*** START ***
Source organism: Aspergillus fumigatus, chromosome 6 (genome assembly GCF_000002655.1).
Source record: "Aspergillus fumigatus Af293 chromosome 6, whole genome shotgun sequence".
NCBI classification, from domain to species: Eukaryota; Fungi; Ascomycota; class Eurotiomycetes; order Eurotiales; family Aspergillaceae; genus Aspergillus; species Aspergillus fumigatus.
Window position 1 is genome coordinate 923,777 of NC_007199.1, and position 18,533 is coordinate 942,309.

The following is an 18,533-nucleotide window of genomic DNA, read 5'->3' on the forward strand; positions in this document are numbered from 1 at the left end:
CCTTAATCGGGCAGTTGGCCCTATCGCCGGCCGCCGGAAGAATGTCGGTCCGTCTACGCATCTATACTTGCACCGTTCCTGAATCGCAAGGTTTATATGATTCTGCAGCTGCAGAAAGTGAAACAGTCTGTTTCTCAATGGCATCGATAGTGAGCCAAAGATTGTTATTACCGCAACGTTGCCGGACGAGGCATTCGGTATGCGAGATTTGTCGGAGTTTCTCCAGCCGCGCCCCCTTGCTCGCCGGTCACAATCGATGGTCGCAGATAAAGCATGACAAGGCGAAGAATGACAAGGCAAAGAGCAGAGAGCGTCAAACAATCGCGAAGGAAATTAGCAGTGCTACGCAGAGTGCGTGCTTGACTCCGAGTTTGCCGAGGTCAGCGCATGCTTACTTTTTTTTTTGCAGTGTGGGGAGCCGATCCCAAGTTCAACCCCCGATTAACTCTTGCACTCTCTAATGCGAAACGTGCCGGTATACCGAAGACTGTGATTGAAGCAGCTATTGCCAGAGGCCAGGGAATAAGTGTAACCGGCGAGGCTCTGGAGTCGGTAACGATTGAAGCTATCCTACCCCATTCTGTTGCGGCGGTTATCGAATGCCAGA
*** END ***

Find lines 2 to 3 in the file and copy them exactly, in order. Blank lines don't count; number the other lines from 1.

Source record: "Aspergillus fumigatus Af293 chromosome 6, whole genome shotgun sequence".
NCBI classification, from domain to species: Eukaryota; Fungi; Ascomycota; class Eurotiomycetes; order Eurotiales; family Aspergillaceae; genus Aspergillus; species Aspergillus fumigatus.